Applicants should have a doctoral-level degree in neuroscience, psychology, medicine or a related area. Prior experience in MEG/EEG experimental design, data acquisition and analysis is necessary. Advanced skills for time series analysis and MATLAB programming are highly desirable. Experience with fMRI is preferred but not required. Salary will be commensurate with the salary scale of the National Institute of Health, NIDCD Division of Intramural Research. The position is funded for two to five years. Applications will be considered until the position is filled.
For further information or to submit an application (including a brief CV and two references) please contact Allen Braun, M.D.  email:

Saturday, September 24, 2011

fMRI, TMS, and Coldplay

I never thought I'd see these three nouns woven into a blog entry but Brad Buchsbaum makes it work on his FlowBrain Blog. It's actually a really nice discussion of how useful TMS really is in terms of addressing the "epiphenomenon issue" with fMRI data. Check it out:

Friday, September 23, 2011

Mirror Neuron Forum - Role of mirror neurons in speech and language processing - Part II

Marco Iacoboni's response to my argument that the motor system is not necessary for speech perception was short and sweet, so let's break it down line by line.
In a ‘‘virtual lesion’’ repetitive TMS (rTMS) study on speech perception, the TMS effects over premotor cortex were, if anything, a little stronger than the TMS effects over the auditory cortex (Meister et al., 2007). However, the effects were not reliably different, suggesting that both structures participated in the functional process, in contrast to GH’s suggestion that motor processes play a small, modulatory role in speech perception.
Meister et al. found that TMS to premotor cortex resulted in a modest decline in performance in identifying synthesized CV syllables presented in noise in the context of a three-alternative forced choice paradigm. There has been no study that I'm aware of to show that such an effect is found when natural stimuli are used. The stimuli have to be degraded, i.e., partially ambiguous. Can we conclude that premotor cortex is playing an "essential role in speech perception" as the title suggests? No, we can only conclude that it is playing a modest role in the performance of an artificial task under degraded listing conditions. And we can't even tell what aspect of the task is being disrupted. It is possible that TMS is not interfering with the perception at all but rather interfering with the sensory-motor memory of which response button corresponds to which syllable. This one piece of evidence is held up to counter the array of studies that I cited showing that damage to the motor speech system, developmental failure of the motor speech system, complete biological lack of the capacity for a motor speech system, does not prevent speech perception. Where does the weight of the evidence leave us? The motor system plays a modest modulatory role if that. Why didn't STG stimulation cause a greater decline in performance? There is abundant evidence that speech perception is bilaterally mediated in the STG (Hickok & Poeppel, 2000, 2004, 2007).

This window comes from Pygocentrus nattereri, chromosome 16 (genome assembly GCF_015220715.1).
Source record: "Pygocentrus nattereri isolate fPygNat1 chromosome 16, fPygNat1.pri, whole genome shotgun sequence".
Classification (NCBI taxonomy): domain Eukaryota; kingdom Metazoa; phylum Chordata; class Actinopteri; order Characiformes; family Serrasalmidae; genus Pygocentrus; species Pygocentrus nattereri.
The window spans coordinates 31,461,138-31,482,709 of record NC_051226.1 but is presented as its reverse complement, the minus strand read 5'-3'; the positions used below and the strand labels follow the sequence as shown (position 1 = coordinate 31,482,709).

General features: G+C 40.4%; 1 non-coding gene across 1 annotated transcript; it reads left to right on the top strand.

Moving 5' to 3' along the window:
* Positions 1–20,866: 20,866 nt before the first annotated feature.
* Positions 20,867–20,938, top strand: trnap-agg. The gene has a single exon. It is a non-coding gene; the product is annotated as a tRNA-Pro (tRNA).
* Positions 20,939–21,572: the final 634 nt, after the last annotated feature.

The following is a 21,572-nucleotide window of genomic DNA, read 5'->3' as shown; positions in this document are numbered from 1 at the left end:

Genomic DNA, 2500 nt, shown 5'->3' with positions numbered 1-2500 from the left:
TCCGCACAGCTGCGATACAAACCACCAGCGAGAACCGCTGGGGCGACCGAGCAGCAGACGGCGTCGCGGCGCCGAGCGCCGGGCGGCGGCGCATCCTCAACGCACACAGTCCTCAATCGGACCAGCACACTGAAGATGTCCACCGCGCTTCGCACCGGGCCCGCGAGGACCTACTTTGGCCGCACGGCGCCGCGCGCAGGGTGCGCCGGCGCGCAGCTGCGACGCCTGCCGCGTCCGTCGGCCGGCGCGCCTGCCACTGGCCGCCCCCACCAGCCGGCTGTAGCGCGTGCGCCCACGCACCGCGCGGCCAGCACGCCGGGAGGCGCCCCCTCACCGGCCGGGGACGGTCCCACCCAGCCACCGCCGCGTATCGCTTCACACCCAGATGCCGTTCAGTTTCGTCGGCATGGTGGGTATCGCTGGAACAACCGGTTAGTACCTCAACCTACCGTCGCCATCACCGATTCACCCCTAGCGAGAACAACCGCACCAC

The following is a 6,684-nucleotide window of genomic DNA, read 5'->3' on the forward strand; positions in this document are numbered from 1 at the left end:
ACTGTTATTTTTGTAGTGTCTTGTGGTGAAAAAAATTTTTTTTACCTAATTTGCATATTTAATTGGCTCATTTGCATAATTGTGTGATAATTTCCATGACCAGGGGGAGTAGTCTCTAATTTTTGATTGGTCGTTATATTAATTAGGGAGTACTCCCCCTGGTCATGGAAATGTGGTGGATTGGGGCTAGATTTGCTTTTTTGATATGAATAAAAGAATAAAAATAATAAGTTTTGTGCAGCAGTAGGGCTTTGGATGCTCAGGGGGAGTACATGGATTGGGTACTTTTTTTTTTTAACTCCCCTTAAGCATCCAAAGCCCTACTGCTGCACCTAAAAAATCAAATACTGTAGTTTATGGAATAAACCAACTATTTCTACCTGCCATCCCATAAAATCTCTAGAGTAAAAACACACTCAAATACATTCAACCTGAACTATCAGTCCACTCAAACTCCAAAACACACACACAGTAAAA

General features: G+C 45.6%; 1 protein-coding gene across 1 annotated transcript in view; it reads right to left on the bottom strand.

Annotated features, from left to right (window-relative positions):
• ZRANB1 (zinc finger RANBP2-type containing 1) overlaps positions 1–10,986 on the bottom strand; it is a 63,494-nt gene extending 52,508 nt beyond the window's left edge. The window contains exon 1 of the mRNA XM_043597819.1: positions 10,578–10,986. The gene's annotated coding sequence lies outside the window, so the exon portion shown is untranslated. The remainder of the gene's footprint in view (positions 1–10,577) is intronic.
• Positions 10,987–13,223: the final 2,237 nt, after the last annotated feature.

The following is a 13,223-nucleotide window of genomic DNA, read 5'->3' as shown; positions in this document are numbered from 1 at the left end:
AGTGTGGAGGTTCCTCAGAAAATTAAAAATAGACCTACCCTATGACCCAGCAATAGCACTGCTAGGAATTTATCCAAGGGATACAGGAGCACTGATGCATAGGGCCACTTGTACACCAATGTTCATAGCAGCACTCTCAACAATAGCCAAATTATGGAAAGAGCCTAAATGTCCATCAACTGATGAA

Again, I find it counterproductive to focus on dichotomous models (‘‘it’s auditory,’’ ‘‘no, it’s motor’’). These models, although didactically useful, tend to provide a limited understanding of the functional processes at play. Indeed, consistent with the model in GH’s Figure 2D, the most successful recent computational models of action and perception disclose the intimate relationship between motor control and perception (Friston, Daunizeau, Kilner, & Kiebel, 2010; Friston, Mattout, & Kilner, 2011).
I outlined four possible models, only two of which were dichotomous. I'm not denying that action and perception are intimately related. They are! But the functional relation is precisely the reverse to what the mirror neuron claim holds.
Eventually, we will have to get rid of these labels altogether, because they seem to get in the way of a better understanding of the phenomena under investigation.
Call it what you like, it doesn't change the fact that systems in the posterior frontal lobe aren't necessary for speech perception, whereas bilateral systems in the superior temporal lobe are. As much as some folks would like the cortex to one big happy interacting neural network with no differentiation, the fact is that damage to different parts of the system have different effects. We have to deal with these facts. Returning to the facts, here's a quote from Meister et al.